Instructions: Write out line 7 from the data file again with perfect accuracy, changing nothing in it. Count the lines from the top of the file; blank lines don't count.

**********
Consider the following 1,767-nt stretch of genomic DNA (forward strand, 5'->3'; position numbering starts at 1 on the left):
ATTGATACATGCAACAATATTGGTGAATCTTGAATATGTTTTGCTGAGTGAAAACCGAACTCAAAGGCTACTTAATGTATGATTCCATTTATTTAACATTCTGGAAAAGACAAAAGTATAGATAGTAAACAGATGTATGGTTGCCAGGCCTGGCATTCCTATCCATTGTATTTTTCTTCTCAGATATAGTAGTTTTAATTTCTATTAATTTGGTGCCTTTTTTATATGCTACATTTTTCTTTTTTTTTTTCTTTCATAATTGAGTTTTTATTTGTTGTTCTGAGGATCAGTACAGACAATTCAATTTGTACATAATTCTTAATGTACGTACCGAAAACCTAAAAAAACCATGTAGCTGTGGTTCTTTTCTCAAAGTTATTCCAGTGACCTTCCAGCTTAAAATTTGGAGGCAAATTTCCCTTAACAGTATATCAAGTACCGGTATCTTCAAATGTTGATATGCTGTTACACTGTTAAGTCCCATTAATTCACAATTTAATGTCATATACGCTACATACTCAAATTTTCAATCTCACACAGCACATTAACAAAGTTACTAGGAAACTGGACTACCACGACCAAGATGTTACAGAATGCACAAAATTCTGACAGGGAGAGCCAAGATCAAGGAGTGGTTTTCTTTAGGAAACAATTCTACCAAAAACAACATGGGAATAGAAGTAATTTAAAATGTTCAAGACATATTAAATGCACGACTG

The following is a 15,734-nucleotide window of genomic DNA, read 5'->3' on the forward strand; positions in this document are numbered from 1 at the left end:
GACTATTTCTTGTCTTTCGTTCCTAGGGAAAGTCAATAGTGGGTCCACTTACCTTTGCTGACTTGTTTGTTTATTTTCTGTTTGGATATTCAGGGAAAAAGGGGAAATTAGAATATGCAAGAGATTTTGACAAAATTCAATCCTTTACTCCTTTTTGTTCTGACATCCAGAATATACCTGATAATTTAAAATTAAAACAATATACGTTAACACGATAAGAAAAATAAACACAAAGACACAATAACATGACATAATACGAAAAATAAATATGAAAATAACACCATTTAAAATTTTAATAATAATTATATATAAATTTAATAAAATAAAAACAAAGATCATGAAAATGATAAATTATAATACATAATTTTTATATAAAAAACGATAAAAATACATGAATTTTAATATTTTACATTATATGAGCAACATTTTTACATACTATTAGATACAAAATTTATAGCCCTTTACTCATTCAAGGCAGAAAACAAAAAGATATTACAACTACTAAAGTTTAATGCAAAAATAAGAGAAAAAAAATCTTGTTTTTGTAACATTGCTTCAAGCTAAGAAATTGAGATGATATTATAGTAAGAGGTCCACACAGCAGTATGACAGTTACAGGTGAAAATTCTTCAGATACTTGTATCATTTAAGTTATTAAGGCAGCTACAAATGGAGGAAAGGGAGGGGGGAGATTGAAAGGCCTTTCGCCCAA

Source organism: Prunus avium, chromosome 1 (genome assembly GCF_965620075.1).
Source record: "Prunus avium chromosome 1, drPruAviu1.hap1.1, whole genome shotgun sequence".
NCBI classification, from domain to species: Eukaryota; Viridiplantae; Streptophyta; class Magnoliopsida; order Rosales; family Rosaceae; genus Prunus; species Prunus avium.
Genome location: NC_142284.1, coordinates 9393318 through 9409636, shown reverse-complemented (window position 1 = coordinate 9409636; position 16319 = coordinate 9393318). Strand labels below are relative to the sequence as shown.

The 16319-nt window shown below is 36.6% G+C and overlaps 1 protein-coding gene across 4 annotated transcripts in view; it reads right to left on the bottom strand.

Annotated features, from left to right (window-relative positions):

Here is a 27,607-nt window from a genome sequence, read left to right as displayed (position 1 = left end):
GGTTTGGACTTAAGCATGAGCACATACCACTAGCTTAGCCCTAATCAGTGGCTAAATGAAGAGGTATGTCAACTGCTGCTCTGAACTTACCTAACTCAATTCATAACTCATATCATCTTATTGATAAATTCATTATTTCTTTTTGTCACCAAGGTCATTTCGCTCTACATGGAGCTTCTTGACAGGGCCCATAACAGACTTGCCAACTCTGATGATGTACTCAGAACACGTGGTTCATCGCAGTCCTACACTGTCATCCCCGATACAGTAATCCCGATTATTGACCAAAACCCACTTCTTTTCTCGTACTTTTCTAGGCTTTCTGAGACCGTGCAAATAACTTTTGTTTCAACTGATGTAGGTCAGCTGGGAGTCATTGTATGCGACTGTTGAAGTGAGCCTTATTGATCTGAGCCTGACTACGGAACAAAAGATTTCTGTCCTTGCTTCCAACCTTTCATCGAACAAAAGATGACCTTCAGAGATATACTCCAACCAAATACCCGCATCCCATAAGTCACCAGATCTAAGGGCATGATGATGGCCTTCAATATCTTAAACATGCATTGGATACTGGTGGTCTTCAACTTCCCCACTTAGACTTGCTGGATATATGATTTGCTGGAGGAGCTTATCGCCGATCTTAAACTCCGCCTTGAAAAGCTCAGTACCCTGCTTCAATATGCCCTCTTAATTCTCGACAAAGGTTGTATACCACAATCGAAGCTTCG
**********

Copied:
NCBI classification, from domain to species: Eukaryota; Viridiplantae; Streptophyta; class Magnoliopsida; order Rosales; family Rosaceae; genus Prunus; species Prunus avium.